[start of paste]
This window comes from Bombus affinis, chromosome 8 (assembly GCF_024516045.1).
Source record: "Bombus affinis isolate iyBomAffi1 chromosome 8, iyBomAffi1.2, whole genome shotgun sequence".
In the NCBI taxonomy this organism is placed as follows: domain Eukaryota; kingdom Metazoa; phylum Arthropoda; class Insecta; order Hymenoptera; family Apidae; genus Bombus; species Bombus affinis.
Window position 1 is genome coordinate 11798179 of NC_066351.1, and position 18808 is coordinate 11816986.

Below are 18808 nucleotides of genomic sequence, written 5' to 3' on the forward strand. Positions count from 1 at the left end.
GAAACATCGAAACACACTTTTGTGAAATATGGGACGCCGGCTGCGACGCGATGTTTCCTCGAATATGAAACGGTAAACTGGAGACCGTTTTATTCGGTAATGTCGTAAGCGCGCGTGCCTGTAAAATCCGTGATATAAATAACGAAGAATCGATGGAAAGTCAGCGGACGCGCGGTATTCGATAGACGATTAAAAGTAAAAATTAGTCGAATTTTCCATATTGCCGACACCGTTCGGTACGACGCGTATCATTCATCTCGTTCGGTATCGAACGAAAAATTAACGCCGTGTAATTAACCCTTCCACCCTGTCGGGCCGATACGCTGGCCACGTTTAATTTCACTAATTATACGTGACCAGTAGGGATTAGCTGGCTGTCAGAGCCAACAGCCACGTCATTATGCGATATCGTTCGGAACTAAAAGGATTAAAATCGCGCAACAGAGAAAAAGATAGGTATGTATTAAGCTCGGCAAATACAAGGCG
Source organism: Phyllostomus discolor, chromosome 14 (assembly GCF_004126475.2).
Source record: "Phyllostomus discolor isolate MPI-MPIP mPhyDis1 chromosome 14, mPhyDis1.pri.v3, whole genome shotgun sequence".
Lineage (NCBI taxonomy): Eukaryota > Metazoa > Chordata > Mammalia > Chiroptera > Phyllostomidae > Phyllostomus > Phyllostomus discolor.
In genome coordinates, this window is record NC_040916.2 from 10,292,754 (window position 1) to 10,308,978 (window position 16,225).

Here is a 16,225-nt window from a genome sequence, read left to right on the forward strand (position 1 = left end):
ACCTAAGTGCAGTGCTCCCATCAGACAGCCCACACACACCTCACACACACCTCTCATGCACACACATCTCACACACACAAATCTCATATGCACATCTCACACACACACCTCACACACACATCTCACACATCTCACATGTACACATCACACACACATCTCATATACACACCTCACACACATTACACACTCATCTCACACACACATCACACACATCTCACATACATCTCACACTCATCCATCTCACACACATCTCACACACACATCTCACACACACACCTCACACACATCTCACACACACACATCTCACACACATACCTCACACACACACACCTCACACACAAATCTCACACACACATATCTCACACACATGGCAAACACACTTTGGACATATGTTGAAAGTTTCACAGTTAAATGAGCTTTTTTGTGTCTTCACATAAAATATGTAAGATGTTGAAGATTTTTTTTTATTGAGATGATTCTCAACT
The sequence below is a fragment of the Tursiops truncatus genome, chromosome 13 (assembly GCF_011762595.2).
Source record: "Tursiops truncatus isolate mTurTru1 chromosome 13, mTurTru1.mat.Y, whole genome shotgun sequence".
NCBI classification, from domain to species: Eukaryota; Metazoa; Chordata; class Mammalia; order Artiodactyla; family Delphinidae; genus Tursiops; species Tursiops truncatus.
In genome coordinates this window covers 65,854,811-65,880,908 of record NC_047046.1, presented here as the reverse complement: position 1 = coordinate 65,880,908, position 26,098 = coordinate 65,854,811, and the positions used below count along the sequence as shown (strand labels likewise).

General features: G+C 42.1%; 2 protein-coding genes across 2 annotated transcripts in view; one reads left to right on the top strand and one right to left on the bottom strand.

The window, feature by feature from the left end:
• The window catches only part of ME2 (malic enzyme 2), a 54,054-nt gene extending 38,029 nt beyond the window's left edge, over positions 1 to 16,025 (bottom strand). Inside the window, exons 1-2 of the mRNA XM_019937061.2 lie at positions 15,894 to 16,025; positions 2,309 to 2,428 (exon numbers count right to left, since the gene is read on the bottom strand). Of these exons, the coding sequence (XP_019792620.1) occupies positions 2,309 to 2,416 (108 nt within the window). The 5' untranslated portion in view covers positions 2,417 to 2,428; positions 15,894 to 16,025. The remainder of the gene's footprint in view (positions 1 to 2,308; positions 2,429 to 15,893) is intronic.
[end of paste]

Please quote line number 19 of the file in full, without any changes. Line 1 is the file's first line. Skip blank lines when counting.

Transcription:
• The window catches only part of ME2 (malic enzyme 2), a 54,054-nt gene extending 38,029 nt beyond the window's left edge, over positions 1 to 16,025 (bottom strand). Inside the window, exons 1-2 of the mRNA XM_019937061.2 lie at positions 15,894 to 16,025; positions 2,309 to 2,428 (exon numbers count right to left, since the gene is read on the bottom strand). Of these exons, the coding sequence (XP_019792620.1) occupies positions 2,309 to 2,416 (108 nt within the window). The 5' untranslated portion in view covers positions 2,417 to 2,428; positions 15,894 to 16,025. The remainder of the gene's footprint in view (positions 1 to 2,308; positions 2,429 to 15,893) is intronic.